89. 89. Mitigations against other biases (3) ● Biases associated to social trust and influence: ○ a mitigation using polynomial regression and a Bayesian information criterion to predict ratings less influenced by the tendency to conform to the perceived “norm” in a community [Krishnan et al. 2014] ○ clustering user-item space to discover rating bubbles derived from the theory of social bias, i.e., existing ratings indirectly influences the users' opinion to follow the herd instinct [Divyaa et al. 2019] ○ a matrix completion algorithm that performs hybrid memory-based collaborative filtering, improving how the bribery effect is managed and how the system is robust against bribery [Ramos et al. 2020b] ● Biases related to the interactions of users over time, e.g.: ○ an historical influence-aware latent factor model to capture and mitigate historical distortions in each single rating under the assimilate-contrast theory: users conform to historical ratings if historical ratings are not far from the product quality (assimilation), while users deviate from historical ratings if historical ratings are significantly different from the product quality (contrast) [Zhang et al. 2018] ○ an unbiased loss using inverse propensity weighting, that includes the recency propensity of item x at time t, to be used in point-wise learning to rank [Chen et al. 2019b] 89Hands on Data and Algorithmic Bias in Recommender SystemsBoratto and Marras Data and algorithmic bias fundamentalsData and algorithmic bias fundamentalsData and algorithmic bias fundamentals > Mitigation design
  90. 90. BREAK We resume at 12:00 UTC+00:00 Hands on Data and Algorithmic Bias in Recommender Systems ACM UMAP2020: 28th Conference on User Modeling, Adaptation and Personalization July 12, 2020 – ONLINE from GENOA
  91. 91. Recommender Systems in Practice
  92. 92. Steps of this hands on 92 1 Data Load We load data from publicly available datasets, specifically focusing on Movielens 1M (movies) Data Pre-Processing We process data to be fed into the model and we prepare training samples, focusing on pairwise data 2 Model Definition and Train We define the architecture of the model, setup the training parameters and run the model training process 3 Relevance Computation Given a pre-trained model, we compute the user-item relevance scores across all the user-item pairs 4 Model Evaluation We compute accuracy and beyond-accuracy metrics, such as coverage, novelty, and diversity 5 Hands on Data and Algorithmic Bias in Recommender SystemsBoratto and Marras http://bit.ly/BiasInRecSysTutorial-NB1-UMAP2020 Recommender systems in practice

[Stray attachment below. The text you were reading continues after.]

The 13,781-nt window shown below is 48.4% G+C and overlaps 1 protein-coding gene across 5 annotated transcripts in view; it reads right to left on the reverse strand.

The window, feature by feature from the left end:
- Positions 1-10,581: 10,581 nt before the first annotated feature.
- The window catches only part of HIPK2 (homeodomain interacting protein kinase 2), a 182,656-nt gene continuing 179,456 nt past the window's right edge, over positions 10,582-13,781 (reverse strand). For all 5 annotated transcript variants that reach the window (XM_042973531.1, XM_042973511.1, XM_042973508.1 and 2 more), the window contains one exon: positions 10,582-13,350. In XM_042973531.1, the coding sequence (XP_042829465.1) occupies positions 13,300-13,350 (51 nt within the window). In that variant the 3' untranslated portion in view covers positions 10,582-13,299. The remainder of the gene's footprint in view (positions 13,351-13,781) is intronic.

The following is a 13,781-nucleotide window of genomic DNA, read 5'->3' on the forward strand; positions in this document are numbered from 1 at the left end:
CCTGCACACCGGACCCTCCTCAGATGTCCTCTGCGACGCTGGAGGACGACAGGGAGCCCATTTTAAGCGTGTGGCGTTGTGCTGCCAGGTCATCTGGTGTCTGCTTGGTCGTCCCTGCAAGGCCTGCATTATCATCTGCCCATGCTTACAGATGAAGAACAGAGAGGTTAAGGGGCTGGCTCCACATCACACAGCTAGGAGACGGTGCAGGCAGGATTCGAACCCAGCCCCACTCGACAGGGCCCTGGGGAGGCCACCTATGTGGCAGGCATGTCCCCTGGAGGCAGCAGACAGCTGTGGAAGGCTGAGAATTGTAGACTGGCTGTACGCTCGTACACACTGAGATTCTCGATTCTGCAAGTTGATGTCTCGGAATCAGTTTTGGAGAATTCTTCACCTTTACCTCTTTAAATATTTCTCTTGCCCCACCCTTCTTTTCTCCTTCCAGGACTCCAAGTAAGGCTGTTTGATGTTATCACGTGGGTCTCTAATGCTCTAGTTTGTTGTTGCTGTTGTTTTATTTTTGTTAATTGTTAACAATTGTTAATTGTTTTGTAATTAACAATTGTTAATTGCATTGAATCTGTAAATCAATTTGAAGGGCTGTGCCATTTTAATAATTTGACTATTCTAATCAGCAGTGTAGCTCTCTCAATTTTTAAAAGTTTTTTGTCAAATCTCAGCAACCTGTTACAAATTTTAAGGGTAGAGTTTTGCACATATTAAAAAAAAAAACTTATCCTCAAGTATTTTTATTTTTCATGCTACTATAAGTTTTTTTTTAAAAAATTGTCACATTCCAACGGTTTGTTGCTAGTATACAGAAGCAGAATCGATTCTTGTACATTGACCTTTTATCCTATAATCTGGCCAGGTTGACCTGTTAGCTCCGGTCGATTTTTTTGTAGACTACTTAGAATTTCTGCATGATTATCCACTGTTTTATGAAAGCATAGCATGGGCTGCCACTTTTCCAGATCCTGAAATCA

93. 93. Disclaimers 93Hands on Data and Algorithmic Bias in Recommender SystemsBoratto and Marras ● In this tutorial, we do not aim to show how to fine-tune algorithms ● Due to the time constraints, we decided to reduce the optimization part ● The pre-trained models do not represent fine-tuned baselines ● The goal is to get familiar with an environment where it is easier to control the whole recsys process Recommender systems in practice
  94. 94. Case Study I Item Popularity Bias
  95. 95. Steps of this hands on 95 1 Model Exploration We consider on data and models introduced in the first hands on to inspect of popularity impacts on visibility and exposure of items Mitigation Setup We arrange a representative set of mitigation strategies against popularity bias in pre-, in- and post-processing 2 Mitigation Running We run the mitigation procedure, inspecting how the optimization processes influences popularity values 3 Model Re-Evaluation We re-run the evaluation of the first hands on to highlight how disparities among popular and unpopular items are reduced 4 Impact Assessment We interpret the results obtained during evaluation in order to envision how stakeholders are impacted 5 Hands on Data and Algorithmic Bias in Recommender SystemsBoratto and Marras http://bit.ly/BiasInRecSysTutorial-NB2-UMAP2020 N Investigation on item popularity bias